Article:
So why am I studying Japanese? Yes, I enjoy the mental workout and the potential to read menus at places that don’t cater to foreigners. But on top of those good reasons, I think, is a more absurd reason.

Before Iris and I went to Japan in 2010, we had a draft list of future dream vacations: Thailand, Rome, Hawaii, Sweden (mainly because we might run into Robyn or Peter Bjorn & John). Japan just happened to be at the top of the list. Once we got back, however, all we wanted to do was turn around and go back to Japan. Those other places? Someday. Maybe. Who cares?

I think about Japan every day, especially about Tokyo and how the city seemed like a funhouse built just to delight us. If you’re in love with someone, or some country, of course you make an effort to learn their language. What kind of jerk wouldn’t make that commitment?

Next up: Let’s get our hands dirty with a bit of hiragana, writing system numero uno.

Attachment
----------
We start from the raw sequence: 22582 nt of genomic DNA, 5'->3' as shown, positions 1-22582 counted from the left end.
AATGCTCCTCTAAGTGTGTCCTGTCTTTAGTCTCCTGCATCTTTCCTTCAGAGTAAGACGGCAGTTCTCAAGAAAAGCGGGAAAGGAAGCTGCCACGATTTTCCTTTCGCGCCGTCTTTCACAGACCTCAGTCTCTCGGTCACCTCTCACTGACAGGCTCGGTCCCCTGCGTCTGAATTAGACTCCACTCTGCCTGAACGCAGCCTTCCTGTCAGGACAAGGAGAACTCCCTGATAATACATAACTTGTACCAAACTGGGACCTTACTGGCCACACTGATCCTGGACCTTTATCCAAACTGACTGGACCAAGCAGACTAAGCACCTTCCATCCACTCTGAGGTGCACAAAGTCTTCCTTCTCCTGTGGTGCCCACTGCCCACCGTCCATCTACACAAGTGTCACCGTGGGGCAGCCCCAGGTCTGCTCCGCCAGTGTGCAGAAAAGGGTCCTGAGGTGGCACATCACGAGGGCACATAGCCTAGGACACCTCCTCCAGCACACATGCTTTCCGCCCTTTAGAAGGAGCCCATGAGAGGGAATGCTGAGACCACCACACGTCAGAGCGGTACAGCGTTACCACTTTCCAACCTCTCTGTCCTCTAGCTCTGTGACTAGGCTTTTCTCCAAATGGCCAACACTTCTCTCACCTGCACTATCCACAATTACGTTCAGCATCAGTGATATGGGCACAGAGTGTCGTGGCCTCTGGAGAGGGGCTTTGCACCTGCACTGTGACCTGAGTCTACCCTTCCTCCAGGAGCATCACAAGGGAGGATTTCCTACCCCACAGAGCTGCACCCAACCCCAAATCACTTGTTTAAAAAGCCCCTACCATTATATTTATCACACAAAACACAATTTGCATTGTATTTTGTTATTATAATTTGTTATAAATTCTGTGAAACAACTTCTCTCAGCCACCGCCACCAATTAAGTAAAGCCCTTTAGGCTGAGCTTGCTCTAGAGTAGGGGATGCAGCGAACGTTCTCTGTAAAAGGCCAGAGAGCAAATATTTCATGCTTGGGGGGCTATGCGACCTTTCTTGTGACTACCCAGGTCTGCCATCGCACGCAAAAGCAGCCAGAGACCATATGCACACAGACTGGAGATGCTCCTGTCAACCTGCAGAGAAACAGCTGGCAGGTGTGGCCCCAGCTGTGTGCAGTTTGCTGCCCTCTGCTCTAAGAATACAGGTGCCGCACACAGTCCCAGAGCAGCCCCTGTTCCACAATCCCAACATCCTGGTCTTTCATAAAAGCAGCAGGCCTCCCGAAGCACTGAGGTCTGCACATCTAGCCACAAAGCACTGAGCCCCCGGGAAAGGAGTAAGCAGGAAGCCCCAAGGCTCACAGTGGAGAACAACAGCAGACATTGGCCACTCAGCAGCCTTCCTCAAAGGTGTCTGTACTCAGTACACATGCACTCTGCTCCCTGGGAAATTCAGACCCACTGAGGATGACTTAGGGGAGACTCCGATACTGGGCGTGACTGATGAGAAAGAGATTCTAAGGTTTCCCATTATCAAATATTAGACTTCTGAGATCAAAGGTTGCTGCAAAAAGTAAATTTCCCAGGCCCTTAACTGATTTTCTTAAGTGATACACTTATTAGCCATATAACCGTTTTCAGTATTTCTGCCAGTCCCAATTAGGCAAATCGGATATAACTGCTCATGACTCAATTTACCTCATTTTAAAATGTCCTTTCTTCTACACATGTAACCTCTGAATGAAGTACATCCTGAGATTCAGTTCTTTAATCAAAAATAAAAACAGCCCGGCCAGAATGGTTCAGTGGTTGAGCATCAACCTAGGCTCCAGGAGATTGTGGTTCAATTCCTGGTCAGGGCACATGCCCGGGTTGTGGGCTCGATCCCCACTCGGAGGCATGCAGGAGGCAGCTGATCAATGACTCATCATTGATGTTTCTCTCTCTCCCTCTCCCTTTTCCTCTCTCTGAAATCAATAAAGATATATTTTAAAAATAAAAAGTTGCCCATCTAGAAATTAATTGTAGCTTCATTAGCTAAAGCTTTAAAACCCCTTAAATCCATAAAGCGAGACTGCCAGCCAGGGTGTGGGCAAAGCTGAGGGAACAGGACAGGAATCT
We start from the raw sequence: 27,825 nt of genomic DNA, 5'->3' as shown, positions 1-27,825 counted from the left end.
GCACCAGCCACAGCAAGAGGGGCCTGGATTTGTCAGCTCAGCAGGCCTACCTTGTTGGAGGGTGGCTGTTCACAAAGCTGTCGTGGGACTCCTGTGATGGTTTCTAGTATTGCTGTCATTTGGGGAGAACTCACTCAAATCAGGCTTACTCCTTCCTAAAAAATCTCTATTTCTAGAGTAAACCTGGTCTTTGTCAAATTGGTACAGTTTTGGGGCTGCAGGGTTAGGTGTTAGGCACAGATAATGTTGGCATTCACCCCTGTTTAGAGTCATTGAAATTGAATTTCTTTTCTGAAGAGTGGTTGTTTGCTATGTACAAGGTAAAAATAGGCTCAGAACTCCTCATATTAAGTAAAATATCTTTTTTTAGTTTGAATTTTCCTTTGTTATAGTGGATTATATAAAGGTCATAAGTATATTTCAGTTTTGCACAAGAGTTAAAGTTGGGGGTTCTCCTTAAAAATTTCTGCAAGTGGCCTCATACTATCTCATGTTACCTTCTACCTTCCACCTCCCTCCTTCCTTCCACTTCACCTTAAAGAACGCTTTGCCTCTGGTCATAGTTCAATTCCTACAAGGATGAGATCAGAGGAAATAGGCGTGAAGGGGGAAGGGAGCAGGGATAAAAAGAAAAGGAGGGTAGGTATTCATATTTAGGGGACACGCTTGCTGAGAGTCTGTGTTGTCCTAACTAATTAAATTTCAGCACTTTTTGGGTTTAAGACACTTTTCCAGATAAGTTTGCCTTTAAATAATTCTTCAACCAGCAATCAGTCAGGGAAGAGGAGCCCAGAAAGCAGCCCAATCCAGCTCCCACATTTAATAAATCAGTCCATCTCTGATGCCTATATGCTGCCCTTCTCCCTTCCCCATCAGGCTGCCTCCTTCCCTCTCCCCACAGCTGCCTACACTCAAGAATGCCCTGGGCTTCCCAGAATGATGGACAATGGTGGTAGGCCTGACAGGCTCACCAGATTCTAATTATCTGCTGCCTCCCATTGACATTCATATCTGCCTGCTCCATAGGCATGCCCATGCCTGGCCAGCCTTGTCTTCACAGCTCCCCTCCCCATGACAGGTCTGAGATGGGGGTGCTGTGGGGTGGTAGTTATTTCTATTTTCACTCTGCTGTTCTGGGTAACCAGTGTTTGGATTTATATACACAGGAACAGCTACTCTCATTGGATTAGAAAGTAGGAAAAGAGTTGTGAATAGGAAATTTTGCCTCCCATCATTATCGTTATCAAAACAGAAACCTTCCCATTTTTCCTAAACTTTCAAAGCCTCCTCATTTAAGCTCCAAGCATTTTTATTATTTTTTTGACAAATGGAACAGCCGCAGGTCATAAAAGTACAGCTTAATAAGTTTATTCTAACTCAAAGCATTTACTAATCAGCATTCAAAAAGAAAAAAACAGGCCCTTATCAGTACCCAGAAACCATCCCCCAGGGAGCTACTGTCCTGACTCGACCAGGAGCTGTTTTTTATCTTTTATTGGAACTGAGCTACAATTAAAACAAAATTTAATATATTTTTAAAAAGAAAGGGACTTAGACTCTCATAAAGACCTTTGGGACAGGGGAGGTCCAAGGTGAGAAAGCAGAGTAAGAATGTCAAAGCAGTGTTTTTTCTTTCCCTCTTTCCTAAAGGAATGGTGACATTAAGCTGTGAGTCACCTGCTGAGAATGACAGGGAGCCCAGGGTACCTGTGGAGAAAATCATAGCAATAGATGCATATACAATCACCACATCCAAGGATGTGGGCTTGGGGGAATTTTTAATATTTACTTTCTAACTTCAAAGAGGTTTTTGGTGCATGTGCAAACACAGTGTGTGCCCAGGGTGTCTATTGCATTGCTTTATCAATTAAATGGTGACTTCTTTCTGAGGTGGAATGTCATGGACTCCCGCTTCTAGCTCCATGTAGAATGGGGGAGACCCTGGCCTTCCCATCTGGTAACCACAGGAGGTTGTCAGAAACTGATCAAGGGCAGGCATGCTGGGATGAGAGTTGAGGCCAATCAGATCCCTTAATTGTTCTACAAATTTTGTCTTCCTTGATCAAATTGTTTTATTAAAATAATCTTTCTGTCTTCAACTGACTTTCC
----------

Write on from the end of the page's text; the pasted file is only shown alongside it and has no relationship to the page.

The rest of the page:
9 thoughts on “Meet cute

  1. Wendy

    I have pulled out a copy of the Nancy Drew book where they go to Tokyo for you to read. Seriously, I think it will interest you.

  2. Wendy

    SUPER, and all the more shamefully because this one was written in the 1970s and not the 1930s. But it is also very instructive. Do they really call gifts (hostess gifts and the like) “presentos” over there?

  3. Tamara

    Reading your comment about learning languages hit me just right. I am stumbling around Ecuador with my pathetically poor Spanish. I want to re-learn the language and enjoy this place even more next time.

  4. Cristin

    I’m so happy that you are posting about learning Japanese! I’ll be visiting Japan for the first time in February. My BF is running the Tokyo Marathon … I’m no runner, but I am looking forward to the food and the funhouse, as you put it. Just started using Rosetta Stone. I haven’t learned anything useful yet, but I am very good at saying, “I am a sandwich.”

  5. mamster Post author